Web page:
The film really boils down to a series of extended chase scenes. Mitchum and Greer are pursuing Patric Knowles’s smooth, handsome grifter, who’s swindled her out of two grand and later stolen much more from him. Every time they catch up with him, he wriggles his way out of their clutches and back onto the road, leading to a further pursuit. On Mitchum’s tail is William Bendix as his army superior, convinced he’s stolen the money for himself. Bendix is great, playing up to his bulk by appearing as a human hurricane, pushing aside people who get in his way on the street, trying to intimidate a herd of goats into shifting by bellowing at them. Overseeing all this is Ramon Navarra’s Mexican police inspector, who has an uncanny knack of placing himself in exactly the right place to follow the action. Indeed, the Mexicans as a whole come across quite well. Whereas there are criticisms of the film as being somewhat patronising to Mexican people, appearing to portray them as slow witted and moving at a pace never more than lumbering, in truth they’re depicted as knowing a good cause when they see one and quite understandably respond badly when a surly American is barking ‘Pronto! Pronto!’ at them, as though this will make them move any faster.

This was an early film in Siegel’s long directorial career. While this would find its ultimate expression in the much later Dirty Harry, there isn’t in truth a great deal of difference between Eastwood’s Callahan and Mitchum’s Halliday in the way they’re both men of action, preferring to do rather than think, and making for a picture that moves at pace and doesn’t let up. It’s very entertaining.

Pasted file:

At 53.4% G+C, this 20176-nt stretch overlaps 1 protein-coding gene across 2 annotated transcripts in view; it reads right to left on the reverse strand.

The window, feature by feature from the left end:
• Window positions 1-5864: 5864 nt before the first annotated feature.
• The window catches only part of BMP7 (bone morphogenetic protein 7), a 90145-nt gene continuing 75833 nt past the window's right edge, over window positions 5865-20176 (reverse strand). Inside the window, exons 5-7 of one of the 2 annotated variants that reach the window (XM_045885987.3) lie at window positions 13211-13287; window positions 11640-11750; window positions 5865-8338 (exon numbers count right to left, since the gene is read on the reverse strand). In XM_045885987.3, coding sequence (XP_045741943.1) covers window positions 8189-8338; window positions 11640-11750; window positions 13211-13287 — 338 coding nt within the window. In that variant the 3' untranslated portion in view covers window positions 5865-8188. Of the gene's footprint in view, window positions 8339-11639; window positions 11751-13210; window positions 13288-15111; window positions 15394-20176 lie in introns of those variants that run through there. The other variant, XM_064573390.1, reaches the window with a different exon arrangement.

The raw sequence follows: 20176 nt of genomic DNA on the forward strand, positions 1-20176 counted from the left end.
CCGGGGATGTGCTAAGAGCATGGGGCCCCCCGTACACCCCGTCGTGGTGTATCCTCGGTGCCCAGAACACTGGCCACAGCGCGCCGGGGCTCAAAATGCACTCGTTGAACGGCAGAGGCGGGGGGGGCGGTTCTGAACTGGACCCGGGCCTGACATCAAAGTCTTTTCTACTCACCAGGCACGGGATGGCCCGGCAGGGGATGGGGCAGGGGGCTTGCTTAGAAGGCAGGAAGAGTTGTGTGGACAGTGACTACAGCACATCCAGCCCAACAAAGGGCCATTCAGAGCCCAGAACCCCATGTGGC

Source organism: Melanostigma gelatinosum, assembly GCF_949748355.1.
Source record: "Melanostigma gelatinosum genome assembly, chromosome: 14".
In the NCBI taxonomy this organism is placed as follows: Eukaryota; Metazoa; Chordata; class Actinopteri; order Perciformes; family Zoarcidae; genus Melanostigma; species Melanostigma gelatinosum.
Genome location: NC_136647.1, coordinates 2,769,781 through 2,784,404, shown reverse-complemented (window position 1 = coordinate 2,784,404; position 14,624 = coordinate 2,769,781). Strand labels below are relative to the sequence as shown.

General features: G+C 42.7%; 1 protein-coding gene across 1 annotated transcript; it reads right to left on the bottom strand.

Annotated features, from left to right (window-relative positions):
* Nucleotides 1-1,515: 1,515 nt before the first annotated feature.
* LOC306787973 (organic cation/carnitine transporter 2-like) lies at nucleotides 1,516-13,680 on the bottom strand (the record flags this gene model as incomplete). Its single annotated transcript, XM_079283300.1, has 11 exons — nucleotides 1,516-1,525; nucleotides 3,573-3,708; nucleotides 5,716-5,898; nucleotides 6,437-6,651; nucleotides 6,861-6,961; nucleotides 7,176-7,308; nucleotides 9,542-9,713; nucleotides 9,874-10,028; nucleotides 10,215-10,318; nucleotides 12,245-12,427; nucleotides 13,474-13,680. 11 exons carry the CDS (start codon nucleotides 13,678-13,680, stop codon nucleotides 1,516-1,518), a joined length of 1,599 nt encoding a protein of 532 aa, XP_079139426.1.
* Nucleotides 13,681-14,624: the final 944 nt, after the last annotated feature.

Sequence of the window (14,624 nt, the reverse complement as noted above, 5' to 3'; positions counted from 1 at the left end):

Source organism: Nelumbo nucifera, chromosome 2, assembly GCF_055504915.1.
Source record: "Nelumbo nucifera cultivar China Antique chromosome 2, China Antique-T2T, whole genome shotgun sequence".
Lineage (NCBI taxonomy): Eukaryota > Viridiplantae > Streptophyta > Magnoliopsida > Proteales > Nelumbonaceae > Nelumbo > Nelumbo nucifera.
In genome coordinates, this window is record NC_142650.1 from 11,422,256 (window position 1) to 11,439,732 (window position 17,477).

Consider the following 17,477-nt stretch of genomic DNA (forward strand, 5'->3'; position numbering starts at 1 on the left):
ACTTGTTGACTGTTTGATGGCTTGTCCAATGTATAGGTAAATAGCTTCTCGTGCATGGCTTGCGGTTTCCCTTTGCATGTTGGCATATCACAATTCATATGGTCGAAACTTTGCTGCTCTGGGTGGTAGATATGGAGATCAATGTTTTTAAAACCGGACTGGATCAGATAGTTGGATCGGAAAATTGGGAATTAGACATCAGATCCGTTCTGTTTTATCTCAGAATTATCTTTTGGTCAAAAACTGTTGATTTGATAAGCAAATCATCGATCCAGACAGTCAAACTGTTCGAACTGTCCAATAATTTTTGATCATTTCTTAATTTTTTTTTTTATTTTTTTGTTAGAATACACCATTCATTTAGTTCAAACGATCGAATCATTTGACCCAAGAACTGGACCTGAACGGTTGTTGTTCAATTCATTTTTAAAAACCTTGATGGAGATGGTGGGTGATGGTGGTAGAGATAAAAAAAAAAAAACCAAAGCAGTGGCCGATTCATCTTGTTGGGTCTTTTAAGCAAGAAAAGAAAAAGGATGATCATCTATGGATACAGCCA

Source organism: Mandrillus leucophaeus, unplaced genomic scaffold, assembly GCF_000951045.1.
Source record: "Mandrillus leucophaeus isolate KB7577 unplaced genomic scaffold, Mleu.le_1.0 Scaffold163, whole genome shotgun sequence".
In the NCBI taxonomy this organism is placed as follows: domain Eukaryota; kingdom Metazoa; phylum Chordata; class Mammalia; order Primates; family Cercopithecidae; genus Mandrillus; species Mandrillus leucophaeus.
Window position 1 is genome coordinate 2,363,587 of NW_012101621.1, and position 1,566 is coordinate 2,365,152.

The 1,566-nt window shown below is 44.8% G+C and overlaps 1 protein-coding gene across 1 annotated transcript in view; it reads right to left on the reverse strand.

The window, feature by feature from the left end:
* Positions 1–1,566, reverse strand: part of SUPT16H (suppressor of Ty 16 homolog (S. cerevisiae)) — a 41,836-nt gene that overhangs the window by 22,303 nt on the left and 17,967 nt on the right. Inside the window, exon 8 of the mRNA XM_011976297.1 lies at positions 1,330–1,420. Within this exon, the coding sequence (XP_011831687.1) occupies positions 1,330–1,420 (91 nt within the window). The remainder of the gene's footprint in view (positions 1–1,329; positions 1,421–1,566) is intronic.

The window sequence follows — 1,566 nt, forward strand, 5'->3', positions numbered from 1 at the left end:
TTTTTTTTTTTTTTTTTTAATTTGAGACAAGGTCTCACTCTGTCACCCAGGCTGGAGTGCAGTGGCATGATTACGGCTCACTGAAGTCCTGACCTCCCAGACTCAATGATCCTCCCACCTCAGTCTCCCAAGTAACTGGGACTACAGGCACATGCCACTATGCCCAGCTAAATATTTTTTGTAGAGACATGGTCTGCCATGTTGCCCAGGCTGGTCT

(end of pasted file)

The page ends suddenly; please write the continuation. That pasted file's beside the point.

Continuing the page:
Having checked the Movies4Men listings, I can’t tell whether they will be screening The Big Steal in its original black and white or the ‘colorized’ version. It does seem that those of us with Region 2 discs only have the latter to watch, and I can’t say I’m a fan of the process – the colour looks washed out, there’s plenty of bleeding, suggesting a painstaking effort for very little gain. A shame.

The Big Steal: ****

Build my Gallows High (1947)

When it’s on: Monday, 27 August (12.40 pm)
Channel: BBC2
IMDb Link

I never saw her in the daytime. We seemed to live by night. What was left of the day went away like a pack of cigarettes you smoked. I didn’t know where she lived. I never followed her. All I ever had to go on was a place and time to see her again. I don’t know what we were waiting for. Maybe we thought the world would end.

If you have never seen Build my Gallows High (or, to give it its US title, Out of the Past), then do yourself a favour – stop reading this, set everything you were going to do to one side for 96 minutes, and watch it. Do yourself a second favour and record it also, because one viewing isn’t enough. Build my Gallows High is darn near a perfect film where this site is concerned, a taut and gripping thriller filled with heart and emotions so powerful they dribble from the screen, one in which barely a moment is wasted and where every shot counts.